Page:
Resident Falls and Suffers Burns at Knute Nelson Alexandria
In a report from the Minnesota Department of Health, dated April 22, 2016, it was alleged that Knute Nelson Alexandria was neglected when s/he fell and was burned by the baseboard heater in the resident’s room.
Knute Nelson Alexandria – Baseboard Radiator Burn Injuries
Based on a preponderance of the evidence, neglect occurred when the facility failed to assess the risk for burns from a baseboard heater in the resident’s room. The resident rolled out of bed, came in contact with the heater, and sustained first, second, and third degree burns to the left hip and right foot including the heel and great toe.
The resident’s diagnoses included peripheral neuropathy or decreased feeling to the lower extremities. The resident was capable of making his/her needs known to staff but required the assistance from others for decision making. Due to declining health, the resident was provided with hospice care. At the time of the fall, the resident required extensive assistance from two staff and a walker for ambulation, two staff for repositioning, transfers, toilet use, and a wheelchair for mobility for longer distances. The resident had a history of falls at the facility and care plan interventions included keeping the call light and commonly used items within the resident’s reach, reminding the resident of safety precautions, providing proper footwear, and staying with the resident in the bathroom with toileting. At the time of the fall, the facility had implemented an alarm that alerted staff of the resident’s attempt at self-transfers.
Early one morning, staff entered the resident’s room responding to the silent alarm notification. The resident was lying between the bed and the baseboard heater his/her left hip and foot in contact with the heater. The left hip burn was not measured but determined to be first degree. The burn to the right foot measured 17 centimeters (cm) by 5 cm with weeping blisters present on the right heel and great toe. The burn was second degree. There was a third degree burn to a small area of the right great toe that measured .25 cm by 3 cm. The area was white with hard skin. The resident had an order for morphine sulfate for moderate to severe pain and staff provided the medication.
An interview with a staff member established when s/he found the resident on the floor touching the baseboard heater, s/he placed her/his leg between the heater and the resident to protect him/her from the heat. The staff said the baseboard heater was hot and it was difficult to keep her/his leg on the heater until help arrived.
At the time of the fall, the resident’s bed was positioned parallel to the electric baseboard heater with a nightstand between the bed and heater. There was approximately 19.5 inches between the resident’s bed and the heater. During an onsite visit, the surface of the baseboard heater taken with a laser infrared device was 130 degrees Fahrenheit. There was no prior assessment of the burn risk to the resident from the baseboard heater located in the resident’s room.
At the time of the incident, the facility had no policy or system in place to monitor the surface temperature of the baseboard heater. Of the five resident rooms with the same type of baseboard heater, none of the beds were positioned close to the heater.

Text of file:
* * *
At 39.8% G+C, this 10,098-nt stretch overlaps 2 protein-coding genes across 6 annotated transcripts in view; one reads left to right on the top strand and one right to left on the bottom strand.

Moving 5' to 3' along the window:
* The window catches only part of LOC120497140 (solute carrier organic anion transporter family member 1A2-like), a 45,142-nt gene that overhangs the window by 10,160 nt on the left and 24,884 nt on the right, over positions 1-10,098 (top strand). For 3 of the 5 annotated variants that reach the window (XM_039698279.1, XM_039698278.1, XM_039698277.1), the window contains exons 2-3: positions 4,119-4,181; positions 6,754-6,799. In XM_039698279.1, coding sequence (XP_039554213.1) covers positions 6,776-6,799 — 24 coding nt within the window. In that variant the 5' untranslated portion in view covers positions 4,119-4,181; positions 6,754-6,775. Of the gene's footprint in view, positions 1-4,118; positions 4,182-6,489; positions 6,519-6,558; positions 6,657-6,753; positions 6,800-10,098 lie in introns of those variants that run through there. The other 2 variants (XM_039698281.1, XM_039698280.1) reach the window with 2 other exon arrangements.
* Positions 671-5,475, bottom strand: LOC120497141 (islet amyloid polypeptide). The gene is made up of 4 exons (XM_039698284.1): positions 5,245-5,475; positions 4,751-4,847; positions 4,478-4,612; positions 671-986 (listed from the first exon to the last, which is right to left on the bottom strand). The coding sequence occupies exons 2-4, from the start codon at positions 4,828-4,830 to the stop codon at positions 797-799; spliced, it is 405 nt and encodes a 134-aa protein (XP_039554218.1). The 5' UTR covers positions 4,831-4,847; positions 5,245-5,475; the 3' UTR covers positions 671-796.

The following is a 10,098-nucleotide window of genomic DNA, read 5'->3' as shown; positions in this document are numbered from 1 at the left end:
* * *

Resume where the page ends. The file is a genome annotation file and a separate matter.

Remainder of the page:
The resident passed away two days after the incident.
The death certificate indicated the primary cause of death was pneumonia.
Substantiated Complaint Against Knute Nelson Alexandria – Medication Theft
In a report concluded on February 8, 2016, the Minnesota Department of Health cites the facility for exploitation – drug diversion.
It is alleged that a resident was financially exploited when a staff, alleged perpetrator (AP), took the resident’s medications for his/her own use. The AP confessed to facility management to taking the medications.
Based on a preponderance of the evidence financial exploitation did occur when the alleged perpetrator (AP) took two tablets of Percocet (a narcotic used to treat moderate to severe pain) that belongs to the resident for the AP’s own personal use.
Knute Nelson Alexandria Complaint Findings for Neglect – No CPR
In a report concluded on June 4, 2014, the Minnesota Department of Health cites Knute Nelson Alexandria for neglect of health care – failure to provide CPR.
It is alleged that neglect occurred when two licensed nurses did not initiate cardiopulmonary resuscitation (CPR) when a resident was found not breathing and pulseless. The resident’s advanced directives indicated that resident wanted CPR to be started.
Based on a preponderance of the evidence neglect occurred, when nursing staff failed to initiate cardiopulmonary resuscitation (CPR) as directed by the resident’s signed resuscitation guideline form.
When MDH interviewed the physician/medical director stated that staff should have initiated CPR, called transferred the resident to the hospital. The physician indicated that the facility policy directs staff to initiate CPR (unless designated as do not resuscitate/do not intubate) as the signs of death as difficult to gauge and are open to personal interpretation.
For more information from the Minnesota Department of Health, Office of Health Facility Complaints concerning nursing homes, assisted living and other elder care providers view resolved complaints at the MDH website.
If you have concerns about failure to provide CPR, burn injuries or any other form of elder abuse or neglect contact Elder Abuse and Neglect Attorney Kenneth LaBore toll free at 1-888-452-6589 or by email at KLaBore@MNnursinghomeneglect.com.